Sometimes through atomizing mist, or now
And then from deep within a muffling fog’s
Opacity, there will appear three dogs
In placid trot, each leading, free of strain,
Their mistress by a leash, to teach her how
To run in autumn-winter morning dark.
And though I’ve never heard a warning bark,
(They are so used to me, and to her rein),
Still, they announce their slow epiphany
By jangling collar bells, as they (and she)
Emerge, developing a photograph,
Which prints, through sleet or baths of grainy snow,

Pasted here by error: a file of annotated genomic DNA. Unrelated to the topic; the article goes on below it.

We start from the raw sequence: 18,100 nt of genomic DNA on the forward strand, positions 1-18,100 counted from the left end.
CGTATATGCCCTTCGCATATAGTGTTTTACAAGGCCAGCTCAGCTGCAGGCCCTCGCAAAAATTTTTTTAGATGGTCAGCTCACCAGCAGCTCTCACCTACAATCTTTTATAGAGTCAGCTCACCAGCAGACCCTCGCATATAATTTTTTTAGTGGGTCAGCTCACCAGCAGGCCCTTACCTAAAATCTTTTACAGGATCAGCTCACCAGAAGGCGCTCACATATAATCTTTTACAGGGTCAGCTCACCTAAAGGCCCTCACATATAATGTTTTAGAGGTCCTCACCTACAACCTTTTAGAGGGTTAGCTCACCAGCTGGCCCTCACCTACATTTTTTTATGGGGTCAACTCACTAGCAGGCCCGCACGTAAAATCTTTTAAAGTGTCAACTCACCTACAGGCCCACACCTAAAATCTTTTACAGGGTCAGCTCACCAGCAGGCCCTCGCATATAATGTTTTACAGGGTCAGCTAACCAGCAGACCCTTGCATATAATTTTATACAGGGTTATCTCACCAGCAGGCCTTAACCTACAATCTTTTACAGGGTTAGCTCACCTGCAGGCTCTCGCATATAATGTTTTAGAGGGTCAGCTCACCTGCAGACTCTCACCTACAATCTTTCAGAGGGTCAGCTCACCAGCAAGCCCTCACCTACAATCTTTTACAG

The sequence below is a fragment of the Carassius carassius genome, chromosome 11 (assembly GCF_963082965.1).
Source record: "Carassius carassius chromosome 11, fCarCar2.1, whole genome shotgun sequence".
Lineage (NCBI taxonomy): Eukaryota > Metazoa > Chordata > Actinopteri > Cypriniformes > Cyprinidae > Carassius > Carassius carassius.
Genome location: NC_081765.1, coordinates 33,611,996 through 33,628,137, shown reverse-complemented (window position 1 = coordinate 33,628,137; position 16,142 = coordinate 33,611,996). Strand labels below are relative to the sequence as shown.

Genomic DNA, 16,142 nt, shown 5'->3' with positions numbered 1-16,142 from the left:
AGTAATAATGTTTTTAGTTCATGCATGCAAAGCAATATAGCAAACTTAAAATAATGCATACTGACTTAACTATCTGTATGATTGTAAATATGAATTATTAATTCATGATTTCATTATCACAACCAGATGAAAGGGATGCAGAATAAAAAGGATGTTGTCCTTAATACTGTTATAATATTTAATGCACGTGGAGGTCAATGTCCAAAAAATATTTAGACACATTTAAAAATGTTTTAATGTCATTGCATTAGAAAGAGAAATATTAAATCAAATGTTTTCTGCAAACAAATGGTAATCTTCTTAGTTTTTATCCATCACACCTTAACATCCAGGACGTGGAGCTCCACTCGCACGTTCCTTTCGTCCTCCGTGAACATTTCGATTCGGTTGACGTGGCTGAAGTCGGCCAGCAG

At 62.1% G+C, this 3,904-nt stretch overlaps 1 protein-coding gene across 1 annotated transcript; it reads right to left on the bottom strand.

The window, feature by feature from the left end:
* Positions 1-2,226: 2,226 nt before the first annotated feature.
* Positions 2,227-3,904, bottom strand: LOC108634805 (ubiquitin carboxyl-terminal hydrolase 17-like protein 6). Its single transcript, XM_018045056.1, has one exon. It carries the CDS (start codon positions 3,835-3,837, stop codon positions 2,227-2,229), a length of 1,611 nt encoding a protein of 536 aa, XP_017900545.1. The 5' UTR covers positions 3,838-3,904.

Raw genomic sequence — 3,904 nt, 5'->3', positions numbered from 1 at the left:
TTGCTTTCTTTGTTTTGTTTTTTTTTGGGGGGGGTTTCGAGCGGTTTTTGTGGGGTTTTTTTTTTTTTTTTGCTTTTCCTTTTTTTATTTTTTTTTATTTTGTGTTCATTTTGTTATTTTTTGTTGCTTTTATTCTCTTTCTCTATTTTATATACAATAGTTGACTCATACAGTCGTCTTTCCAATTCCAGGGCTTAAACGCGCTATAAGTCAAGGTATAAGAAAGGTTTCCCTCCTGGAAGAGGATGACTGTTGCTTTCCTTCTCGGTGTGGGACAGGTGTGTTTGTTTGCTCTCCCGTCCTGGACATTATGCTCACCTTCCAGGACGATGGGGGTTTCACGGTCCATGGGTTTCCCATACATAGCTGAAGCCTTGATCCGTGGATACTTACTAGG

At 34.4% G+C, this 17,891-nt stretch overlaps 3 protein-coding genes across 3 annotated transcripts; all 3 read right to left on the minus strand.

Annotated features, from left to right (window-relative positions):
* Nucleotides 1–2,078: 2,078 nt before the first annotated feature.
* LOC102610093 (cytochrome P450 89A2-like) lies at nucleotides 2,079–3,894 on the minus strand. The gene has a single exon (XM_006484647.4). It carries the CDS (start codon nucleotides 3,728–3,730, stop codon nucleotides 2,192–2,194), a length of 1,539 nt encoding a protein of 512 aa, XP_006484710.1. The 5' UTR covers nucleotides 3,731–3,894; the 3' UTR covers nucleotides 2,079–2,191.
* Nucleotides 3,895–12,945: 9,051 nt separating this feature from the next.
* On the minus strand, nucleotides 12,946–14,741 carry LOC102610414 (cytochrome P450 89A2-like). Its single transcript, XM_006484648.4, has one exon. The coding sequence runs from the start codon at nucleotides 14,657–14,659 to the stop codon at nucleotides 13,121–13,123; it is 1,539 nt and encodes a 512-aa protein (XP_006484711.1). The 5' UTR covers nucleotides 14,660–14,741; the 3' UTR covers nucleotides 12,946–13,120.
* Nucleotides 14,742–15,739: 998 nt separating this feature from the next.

An image half from ancient myth and half
From frozen steppes. Then, on the foursome jogs.
Well, all of us have somewhere we must go.
Len Krisak is the author of a number of books, including Even as We Speak (University of Evansville Press, 2000), If Anything, (WordTech Editions, 2004), The Odes of Horace (Carcanet Press, 2006), and Virgil's Eclogues (University of Pennsylvania Press, 2010). His work has appeared in many journals, such as Sewanee Review, Hudson Review, Commonweal, The Formalist, Agni, and Hopkins Review. Among the various awards or prizes Krisak has won are the Richard Wilbur Prize, the Robert Frost Prize, the Robert Penn Warren Prize, and the New England Poetry Club Motton Book Award. Krisak was also a four-time champion on Jeopardy!